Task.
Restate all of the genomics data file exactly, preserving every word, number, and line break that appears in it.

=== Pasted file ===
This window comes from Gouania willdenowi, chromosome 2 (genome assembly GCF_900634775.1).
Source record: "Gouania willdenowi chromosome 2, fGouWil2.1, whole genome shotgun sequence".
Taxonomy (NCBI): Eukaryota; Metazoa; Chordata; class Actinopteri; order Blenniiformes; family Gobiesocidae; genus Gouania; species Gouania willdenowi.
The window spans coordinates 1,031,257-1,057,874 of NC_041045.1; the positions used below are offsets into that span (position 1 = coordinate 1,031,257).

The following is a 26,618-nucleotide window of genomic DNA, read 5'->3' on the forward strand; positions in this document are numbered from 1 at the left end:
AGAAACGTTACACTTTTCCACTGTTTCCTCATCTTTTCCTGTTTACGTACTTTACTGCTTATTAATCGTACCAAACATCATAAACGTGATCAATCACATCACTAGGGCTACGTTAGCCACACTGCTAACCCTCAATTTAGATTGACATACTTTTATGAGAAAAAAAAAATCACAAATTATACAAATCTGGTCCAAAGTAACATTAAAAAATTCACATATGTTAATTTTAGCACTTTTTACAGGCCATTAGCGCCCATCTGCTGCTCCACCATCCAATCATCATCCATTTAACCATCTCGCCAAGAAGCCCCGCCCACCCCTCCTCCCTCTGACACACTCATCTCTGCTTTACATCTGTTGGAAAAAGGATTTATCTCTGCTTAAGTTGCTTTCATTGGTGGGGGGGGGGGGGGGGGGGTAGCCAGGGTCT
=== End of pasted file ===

This window comes from Gouania willdenowi, chromosome 2 (genome assembly GCF_900634775.1).
Source record: "Gouania willdenowi chromosome 2, fGouWil2.1, whole genome shotgun sequence".
Taxonomy (NCBI): Eukaryota; Metazoa; Chordata; class Actinopteri; order Blenniiformes; family Gobiesocidae; genus Gouania; species Gouania willdenowi.
The window spans coordinates 1,031,257-1,057,874 of NC_041045.1; the positions used below are offsets into that span (position 1 = coordinate 1,031,257).

The following is a 26,618-nucleotide window of genomic DNA, read 5'->3' on the forward strand; positions in this document are numbered from 1 at the left end:
AGAAACGTTACACTTTTCCACTGTTTCCTCATCTTTTCCTGTTTACGTACTTTACTGCTTATTAATCGTACCAAACATCATAAACGTGATCAATCACATCACTAGGGCTACGTTAGCCACACTGCTAACCCTCAATTTAGATTGACATACTTTTATGAGAAAAAAAAAATCACAAATTATACAAATCTGGTCCAAAGTAACATTAAAAAATTCACATATGTTAATTTTAGCACTTTTTACAGGCCATTAGCGCCCATCTGCTGCTCCACCATCCAATCATCATCCATTTAACCATCTCGCCAAGAAGCCCCGCCCACCCCTCCTCCCTCTGACACACTCATCTCTGCTTTACATCTGTTGGAAAAAGGATTTATCTCTGCTTAAGTTGCTTTCATTGGTGGGGGGGGGGGGGGGGGGGTAGCCAGGGTCT